Peri- and post-menopausal women frequently complain of insomnia or poor sleep quality. Sleep disturbance is often attributed to nocturnal hot flashes; however, a recent study from researchers at Wayne State University School of Medicine suggests that a sizeable proportion of menopausal women may have a primary sleep disorder.  There are various options for managing insomnia in this population.

Non-Pharmacologic Options

The MENOS 2 study included peri- and post-menopausal women with problematic vasomotor symptoms (10 or more hot flashes or night sweats per week).  In this randomized controlled trial, 140 women were assigned to group cognitive behavioral therapy or CBT (n=48), self-help CBT (n=47), or no treatment (n=45). After 6 weeks, women receiving group and self-help CBT both had significantly reduced hot flash and night sweat symptom ratings compared to women in the no treatment control group.  In both groups there were improvements in mood, sleep and quality of life.

Given the efficacy and safety of this intervention, CBT should be offered to all women who are suffering from vasomotor symptoms and sleep problems related to menopause.  The problem, however, is finding treaters who are familiar with CBT and its use for menopausal symptoms.  Addressing these issues related to access to treatment, several recent studies have used telephone-guided CBT to manage menopausal sleep problems.

In one study, 47 women completed a Self-Help CBT intervention (including a manual and a relaxation/paced breathing CD) during a 4-week period. They also received one ‘guiding’ telephone call from a clinical psychologist at 2 weeks into the treatment to provide support and review treatment goals.  At 6 weeks (post-treatment) and 3 months (follow-up) after the end of the intervention, women reported less frequent hot flashes and night sweats, along with improvements in sleep quality and mood.

The findings from a randomized controlled trial of telephone guided CBT were presented at the Annual Meeting of the Associated Professional Sleep Societies (Abstract 1152) on June 8, 2015. This study included 106 women (mean age, 54.8 years) with insomnia symptoms of moderate severity and at least two hot flashes per day. The women were randomized to receive either CBT or menopause education (MEC) as a control.  Telephone CBT consisted of education on menopausal and age-related changes in sleep, sleep hygiene, sleep restriction, and cognitive strategies to disrupt sleep-related dysfunctional beliefs and attitudes. MEC included basic health information related to menopause.  CBT and MEC were delivered by a trained master’s-level “coach” via weekly telephone calls lasting 20 to 30 minutes for 8 weeks.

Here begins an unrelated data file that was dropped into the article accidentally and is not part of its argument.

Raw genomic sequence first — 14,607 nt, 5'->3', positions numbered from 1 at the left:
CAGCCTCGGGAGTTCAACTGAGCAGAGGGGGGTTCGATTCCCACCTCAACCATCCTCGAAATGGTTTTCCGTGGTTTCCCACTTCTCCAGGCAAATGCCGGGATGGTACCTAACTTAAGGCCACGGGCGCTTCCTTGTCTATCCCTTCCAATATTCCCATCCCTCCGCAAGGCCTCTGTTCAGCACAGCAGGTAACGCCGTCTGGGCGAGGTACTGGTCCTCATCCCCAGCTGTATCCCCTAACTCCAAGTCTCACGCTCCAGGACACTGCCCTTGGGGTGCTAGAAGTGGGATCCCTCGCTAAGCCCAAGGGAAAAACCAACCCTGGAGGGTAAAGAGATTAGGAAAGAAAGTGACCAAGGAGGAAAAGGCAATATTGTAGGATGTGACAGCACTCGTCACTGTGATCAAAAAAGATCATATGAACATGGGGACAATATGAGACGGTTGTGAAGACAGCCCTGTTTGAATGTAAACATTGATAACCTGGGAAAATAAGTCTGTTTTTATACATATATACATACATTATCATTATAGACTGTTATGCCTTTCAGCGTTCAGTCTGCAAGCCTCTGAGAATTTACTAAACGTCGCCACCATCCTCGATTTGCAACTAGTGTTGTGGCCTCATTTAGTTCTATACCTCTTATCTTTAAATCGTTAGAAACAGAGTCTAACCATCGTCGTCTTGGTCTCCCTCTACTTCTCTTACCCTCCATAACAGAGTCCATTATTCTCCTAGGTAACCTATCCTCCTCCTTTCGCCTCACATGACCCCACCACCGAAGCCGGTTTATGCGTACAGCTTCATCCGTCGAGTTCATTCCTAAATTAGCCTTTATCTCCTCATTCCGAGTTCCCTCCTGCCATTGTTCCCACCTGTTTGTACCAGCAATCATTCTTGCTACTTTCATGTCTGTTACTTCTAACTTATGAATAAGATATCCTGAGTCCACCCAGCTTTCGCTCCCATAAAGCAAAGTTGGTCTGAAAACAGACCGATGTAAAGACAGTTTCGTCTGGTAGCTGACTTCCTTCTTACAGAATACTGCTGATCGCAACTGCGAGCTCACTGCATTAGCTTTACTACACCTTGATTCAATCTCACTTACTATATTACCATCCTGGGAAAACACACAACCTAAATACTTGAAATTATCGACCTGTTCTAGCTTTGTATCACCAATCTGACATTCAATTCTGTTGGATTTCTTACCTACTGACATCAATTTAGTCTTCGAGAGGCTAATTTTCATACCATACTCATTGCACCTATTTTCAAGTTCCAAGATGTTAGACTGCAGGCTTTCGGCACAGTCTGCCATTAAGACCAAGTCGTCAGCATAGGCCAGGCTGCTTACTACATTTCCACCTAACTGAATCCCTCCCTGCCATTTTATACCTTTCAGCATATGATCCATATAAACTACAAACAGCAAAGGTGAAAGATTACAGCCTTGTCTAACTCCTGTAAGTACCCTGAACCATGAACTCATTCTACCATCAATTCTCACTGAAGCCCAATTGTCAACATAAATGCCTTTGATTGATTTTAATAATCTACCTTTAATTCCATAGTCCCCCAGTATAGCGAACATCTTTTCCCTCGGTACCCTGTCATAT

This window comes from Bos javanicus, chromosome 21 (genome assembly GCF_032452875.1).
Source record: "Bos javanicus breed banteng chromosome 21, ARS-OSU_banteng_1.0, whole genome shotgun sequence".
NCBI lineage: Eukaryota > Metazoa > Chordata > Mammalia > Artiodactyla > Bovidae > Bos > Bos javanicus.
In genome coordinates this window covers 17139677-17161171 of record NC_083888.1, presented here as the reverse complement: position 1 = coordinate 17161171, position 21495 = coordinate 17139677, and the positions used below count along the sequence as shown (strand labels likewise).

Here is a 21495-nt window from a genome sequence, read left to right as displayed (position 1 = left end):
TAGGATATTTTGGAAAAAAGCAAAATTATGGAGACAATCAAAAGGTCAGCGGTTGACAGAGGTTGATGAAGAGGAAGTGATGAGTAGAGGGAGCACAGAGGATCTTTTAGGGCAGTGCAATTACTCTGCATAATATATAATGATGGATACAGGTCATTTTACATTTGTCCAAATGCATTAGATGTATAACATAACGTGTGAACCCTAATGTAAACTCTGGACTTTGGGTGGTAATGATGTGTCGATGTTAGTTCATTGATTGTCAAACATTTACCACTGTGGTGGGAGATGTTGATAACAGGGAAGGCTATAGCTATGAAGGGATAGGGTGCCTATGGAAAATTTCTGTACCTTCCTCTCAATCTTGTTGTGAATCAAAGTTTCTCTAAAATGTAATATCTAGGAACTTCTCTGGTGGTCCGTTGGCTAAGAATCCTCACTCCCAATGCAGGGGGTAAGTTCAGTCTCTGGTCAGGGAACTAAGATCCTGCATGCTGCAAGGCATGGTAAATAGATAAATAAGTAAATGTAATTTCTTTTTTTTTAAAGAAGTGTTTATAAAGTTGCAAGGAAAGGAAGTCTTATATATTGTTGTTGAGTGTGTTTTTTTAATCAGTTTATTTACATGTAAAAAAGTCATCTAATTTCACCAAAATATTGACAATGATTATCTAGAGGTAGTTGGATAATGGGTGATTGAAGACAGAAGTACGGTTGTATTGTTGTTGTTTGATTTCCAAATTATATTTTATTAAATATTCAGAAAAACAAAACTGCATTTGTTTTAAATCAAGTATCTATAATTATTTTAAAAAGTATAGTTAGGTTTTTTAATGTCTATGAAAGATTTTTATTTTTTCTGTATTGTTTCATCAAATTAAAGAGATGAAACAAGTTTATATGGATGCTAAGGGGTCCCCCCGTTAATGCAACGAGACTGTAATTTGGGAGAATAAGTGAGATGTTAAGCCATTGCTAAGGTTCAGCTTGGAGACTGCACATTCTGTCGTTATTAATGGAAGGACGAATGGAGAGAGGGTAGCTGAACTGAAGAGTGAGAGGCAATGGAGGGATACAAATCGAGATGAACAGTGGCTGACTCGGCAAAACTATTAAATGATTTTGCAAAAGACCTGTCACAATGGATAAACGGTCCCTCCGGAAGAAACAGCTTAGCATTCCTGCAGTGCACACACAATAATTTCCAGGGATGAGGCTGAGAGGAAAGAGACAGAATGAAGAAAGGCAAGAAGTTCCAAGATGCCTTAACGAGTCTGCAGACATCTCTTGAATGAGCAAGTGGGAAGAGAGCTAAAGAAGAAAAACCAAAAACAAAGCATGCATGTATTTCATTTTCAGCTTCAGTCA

Women receiving telephone CBT experienced greater improvements in ratings of sleep efficiency (P < .001), depression (P = .006), and perceived stress (P = .04). There was no difference between the two groups in the reported frequency of hot flashes. however, ratings of hot flash “interference” were significantly reduced in the CBT group as compared to the control group.

Pharmacologic Treatments

Estrogen replacement therapy can improve sleep, as well as other menopausal symptoms.  However, many women cannot or do not want to use hormone therapy given the risks associated with its long-term use.

Sedative-hypnotic agents, such as zolpidem (Ambien) and zalepion (Sonata), are commonly used in this population.  While these sedating agents may be effective for some women with occasional insomnia, they are not appropriate for long-term use, and there has been increasing concern that they may affect coordination and cognition in older patients.

Benzodiazepines are frequently used to treat insomnia.  While this option may be appropriate in women for which anxiety is the cause of the sleep disturbance, they may not be an ideal long-term option given concerns regarding their use in older patients.

Serotonin reuptake inhibitors, such as paroxetine, may improve sleep.  While these medications are not sedating per se, they may reduce vasomotor symptoms that interfere with sleep.  In addition, they may treat anxiety and depressive symptoms, which also lead to sleep disruption.

Gabapentin (Neurontin) may improve sleep quality and decrease vasomotor symptoms.  In addition, it is well-tolerated and free of serious side effects.

Given the various studies we have recently reviewed which indicate that the transition to menopause may take place over a period of  many years for some women and that menopausal symptoms may have profound effects on a woman’s quality of life and well-being, we need to make sure menopausal women are aware of the many effective treatments available for managing their symptoms.

Ruta Nonacs, MD PhD

Ayers B, Smith M, Hellier J, Mann E, Hunter MS. Effectiveness of group and self-help cognitive behaviour therapy to reduce problematic menopausal hot flushes and night sweats (MENOS 2): a randomized controlled trial. Menopause. 2012; 19(7):749-759.

Stefanopoulou E, Hunter MS.  Telephone-guided Self-Help Cognitive Behavioural Therapy for menopausal symptoms.  Maturitas. 2014 Jan;77(1):73-7.

Telephone CBT Works for Insomnia in Menopausal Women (Medscape)


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